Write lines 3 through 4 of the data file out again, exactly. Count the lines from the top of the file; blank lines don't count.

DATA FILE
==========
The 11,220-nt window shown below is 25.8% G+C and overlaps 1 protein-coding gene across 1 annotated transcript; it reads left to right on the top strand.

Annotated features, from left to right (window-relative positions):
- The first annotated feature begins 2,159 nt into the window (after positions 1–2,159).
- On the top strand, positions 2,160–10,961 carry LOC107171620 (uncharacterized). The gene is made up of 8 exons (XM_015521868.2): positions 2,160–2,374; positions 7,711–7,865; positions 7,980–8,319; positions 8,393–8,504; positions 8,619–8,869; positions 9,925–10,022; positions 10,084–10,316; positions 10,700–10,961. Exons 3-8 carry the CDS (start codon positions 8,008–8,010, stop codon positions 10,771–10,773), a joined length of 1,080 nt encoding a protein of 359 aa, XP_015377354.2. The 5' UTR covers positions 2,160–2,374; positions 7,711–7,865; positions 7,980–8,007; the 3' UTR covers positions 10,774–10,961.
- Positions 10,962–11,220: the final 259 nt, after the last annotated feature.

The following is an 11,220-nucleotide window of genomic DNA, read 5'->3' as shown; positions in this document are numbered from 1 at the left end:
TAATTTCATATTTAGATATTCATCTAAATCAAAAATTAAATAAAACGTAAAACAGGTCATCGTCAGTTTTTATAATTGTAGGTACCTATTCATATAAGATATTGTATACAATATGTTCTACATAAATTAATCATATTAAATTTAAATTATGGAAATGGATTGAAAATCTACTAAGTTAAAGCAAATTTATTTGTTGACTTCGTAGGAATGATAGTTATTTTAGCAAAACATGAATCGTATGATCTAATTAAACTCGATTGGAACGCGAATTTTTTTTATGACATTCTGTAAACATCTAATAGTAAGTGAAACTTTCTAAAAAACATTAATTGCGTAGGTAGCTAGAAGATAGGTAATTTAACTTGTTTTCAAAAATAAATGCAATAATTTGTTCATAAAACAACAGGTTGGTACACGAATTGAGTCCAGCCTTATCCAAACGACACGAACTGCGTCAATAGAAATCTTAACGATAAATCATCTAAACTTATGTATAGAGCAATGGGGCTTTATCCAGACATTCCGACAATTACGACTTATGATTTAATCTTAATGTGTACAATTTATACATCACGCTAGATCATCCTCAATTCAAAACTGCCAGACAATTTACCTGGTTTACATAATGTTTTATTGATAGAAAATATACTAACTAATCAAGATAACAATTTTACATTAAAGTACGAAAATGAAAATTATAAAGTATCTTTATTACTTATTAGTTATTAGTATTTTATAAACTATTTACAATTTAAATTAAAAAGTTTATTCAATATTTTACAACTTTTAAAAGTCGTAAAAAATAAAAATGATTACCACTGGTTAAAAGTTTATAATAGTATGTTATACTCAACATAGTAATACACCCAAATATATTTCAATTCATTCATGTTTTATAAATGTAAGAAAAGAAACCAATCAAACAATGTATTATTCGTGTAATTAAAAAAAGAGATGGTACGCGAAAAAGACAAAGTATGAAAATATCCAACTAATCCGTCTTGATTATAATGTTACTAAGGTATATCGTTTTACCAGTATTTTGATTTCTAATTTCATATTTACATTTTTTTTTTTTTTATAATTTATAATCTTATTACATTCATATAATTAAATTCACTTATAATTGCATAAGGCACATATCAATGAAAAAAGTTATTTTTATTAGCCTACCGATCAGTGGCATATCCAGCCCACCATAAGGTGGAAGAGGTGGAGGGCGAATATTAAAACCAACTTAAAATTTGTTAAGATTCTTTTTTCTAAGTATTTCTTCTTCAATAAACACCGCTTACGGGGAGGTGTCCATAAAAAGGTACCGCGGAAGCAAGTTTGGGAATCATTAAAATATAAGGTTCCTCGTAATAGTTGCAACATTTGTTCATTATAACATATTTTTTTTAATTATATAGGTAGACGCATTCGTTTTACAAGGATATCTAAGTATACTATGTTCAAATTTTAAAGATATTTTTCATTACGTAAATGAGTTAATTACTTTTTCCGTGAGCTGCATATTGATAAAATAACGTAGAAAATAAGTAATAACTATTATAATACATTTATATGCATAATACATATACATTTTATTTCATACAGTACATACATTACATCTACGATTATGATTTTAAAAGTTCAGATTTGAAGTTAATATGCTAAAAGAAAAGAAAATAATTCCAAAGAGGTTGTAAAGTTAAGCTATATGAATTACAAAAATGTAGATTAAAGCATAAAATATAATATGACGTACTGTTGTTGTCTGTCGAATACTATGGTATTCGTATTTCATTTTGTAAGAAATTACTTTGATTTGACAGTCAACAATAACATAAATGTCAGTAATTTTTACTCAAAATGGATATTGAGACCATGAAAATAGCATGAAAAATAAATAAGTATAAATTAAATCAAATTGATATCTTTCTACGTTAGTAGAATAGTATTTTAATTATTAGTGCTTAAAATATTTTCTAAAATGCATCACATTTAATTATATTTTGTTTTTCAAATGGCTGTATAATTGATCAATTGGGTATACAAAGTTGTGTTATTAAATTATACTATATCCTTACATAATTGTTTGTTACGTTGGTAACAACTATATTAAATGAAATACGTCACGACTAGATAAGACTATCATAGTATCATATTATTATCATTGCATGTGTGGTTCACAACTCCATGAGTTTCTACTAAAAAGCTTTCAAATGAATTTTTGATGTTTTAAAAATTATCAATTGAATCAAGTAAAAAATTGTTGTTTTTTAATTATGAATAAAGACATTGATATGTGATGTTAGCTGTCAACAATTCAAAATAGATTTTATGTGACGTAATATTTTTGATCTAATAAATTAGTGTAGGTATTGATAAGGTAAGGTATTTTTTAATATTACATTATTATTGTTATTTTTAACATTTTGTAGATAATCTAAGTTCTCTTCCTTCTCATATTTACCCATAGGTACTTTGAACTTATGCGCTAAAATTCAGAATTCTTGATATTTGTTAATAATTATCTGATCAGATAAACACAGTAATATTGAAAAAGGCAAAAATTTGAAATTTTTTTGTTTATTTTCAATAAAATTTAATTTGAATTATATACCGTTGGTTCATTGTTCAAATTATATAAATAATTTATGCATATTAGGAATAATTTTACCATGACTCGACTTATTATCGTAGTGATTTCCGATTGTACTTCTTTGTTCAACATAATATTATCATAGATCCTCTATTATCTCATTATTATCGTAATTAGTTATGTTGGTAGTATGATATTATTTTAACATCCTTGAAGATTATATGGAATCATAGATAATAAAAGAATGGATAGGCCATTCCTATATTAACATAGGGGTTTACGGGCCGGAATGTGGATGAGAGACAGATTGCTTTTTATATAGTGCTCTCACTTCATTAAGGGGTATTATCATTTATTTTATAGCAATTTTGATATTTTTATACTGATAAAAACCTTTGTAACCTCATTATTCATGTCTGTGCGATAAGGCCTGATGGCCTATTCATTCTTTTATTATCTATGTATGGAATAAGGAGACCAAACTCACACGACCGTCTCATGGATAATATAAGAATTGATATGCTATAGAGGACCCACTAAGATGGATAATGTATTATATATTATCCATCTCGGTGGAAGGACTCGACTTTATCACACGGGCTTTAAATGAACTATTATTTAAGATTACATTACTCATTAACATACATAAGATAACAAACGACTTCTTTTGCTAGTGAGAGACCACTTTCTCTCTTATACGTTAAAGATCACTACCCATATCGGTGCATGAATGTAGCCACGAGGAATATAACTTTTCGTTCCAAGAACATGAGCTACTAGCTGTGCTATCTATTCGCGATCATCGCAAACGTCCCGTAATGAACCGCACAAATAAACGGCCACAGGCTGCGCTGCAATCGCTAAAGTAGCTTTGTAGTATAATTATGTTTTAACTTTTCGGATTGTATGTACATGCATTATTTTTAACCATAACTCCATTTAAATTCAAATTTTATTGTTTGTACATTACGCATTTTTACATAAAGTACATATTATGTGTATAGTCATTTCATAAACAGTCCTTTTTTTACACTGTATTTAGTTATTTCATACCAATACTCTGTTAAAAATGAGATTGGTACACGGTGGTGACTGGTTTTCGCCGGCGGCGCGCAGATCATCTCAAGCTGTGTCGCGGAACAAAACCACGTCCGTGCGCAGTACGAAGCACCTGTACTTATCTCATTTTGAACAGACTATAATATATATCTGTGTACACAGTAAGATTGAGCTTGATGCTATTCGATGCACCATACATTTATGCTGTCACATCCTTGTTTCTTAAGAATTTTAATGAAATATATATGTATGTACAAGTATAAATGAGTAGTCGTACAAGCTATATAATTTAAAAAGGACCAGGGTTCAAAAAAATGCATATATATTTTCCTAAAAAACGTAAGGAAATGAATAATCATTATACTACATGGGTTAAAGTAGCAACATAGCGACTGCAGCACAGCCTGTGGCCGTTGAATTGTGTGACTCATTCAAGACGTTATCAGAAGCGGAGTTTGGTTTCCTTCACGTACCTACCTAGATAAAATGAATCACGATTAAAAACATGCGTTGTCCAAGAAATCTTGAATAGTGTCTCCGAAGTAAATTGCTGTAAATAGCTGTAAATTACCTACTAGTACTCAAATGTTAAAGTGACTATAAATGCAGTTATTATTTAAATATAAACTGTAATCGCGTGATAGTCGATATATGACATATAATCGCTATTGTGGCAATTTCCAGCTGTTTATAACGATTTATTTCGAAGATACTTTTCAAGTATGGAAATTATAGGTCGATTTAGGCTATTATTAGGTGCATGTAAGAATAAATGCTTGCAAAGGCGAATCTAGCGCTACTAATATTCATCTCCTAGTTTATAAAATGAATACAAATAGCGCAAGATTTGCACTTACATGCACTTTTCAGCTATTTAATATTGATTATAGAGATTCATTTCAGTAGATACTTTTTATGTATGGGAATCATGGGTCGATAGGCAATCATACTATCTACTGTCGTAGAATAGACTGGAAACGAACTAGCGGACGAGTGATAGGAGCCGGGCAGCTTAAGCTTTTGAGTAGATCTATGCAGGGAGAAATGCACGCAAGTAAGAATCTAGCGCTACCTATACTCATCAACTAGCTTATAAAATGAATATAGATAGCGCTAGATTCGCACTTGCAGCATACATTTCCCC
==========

- The first annotated feature begins 2,159 nt into the window (after positions 1–2,159).
- On the top strand, positions 2,160–10,961 carry LOC107171620 (uncharacterized). The gene is made up of 8 exons (XM_015521868.2): positions 2,160–2,374; positions 7,711–7,865; positions 7,980–8,319; positions 8,393–8,504; positions 8,619–8,869; positions 9,925–10,022; positions 10,084–10,316; positions 10,700–10,961. Exons 3-8 carry the CDS (start codon positions 8,008–8,010, stop codon positions 10,771–10,773), a joined length of 1,080 nt encoding a protein of 359 aa, XP_015377354.2. The 5' UTR covers positions 2,160–2,374; positions 7,711–7,865; positions 7,980–8,007; the 3' UTR covers positions 10,774–10,961.